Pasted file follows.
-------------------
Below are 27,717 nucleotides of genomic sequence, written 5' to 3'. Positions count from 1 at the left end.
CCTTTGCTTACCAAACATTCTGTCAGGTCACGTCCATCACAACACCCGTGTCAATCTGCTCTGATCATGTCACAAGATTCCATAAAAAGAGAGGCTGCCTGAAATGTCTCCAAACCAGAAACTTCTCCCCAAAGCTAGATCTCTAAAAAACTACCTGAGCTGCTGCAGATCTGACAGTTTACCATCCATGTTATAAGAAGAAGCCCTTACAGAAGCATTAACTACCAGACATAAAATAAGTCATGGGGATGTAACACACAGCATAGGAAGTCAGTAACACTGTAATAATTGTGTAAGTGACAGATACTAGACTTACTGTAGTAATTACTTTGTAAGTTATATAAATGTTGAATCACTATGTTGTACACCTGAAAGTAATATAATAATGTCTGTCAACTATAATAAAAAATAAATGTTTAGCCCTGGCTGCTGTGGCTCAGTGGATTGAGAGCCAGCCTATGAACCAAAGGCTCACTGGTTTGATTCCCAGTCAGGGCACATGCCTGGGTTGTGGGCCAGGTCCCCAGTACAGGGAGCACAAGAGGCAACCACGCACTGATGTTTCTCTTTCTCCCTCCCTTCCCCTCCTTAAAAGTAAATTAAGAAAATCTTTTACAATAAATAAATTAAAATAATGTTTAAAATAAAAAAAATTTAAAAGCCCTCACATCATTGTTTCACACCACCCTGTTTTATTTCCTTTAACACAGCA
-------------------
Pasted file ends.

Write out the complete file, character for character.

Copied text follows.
Below are 27,717 nucleotides of genomic sequence, written 5' to 3'. Positions count from 1 at the left end.
CCTTTGCTTACCAAACATTCTGTCAGGTCACGTCCATCACAACACCCGTGTCAATCTGCTCTGATCATGTCACAAGATTCCATAAAAAGAGAGGCTGCCTGAAATGTCTCCAAACCAGAAACTTCTCCCCAAAGCTAGATCTCTAAAAAACTACCTGAGCTGCTGCAGATCTGACAGTTTACCATCCATGTTATAAGAAGAAGCCCTTACAGAAGCATTAACTACCAGACATAAAATAAGTCATGGGGATGTAACACACAGCATAGGAAGTCAGTAACACTGTAATAATTGTGTAAGTGACAGATACTAGACTTACTGTAGTAATTACTTTGTAAGTTATATAAATGTTGAATCACTATGTTGTACACCTGAAAGTAATATAATAATGTCTGTCAACTATAATAAAAAATAAATGTTTAGCCCTGGCTGCTGTGGCTCAGTGGATTGAGAGCCAGCCTATGAACCAAAGGCTCACTGGTTTGATTCCCAGTCAGGGCACATGCCTGGGTTGTGGGCCAGGTCCCCAGTACAGGGAGCACAAGAGGCAACCACGCACTGATGTTTCTCTTTCTCCCTCCCTTCCCCTCCTTAAAAGTAAATTAAGAAAATCTTTTACAATAAATAAATTAAAATAATGTTTAAAATAAAAAAAATTTAAAAGCCCTCACATCATTGTTTCACACCACCCTGTTTTATTTCCTTTAACACAGCA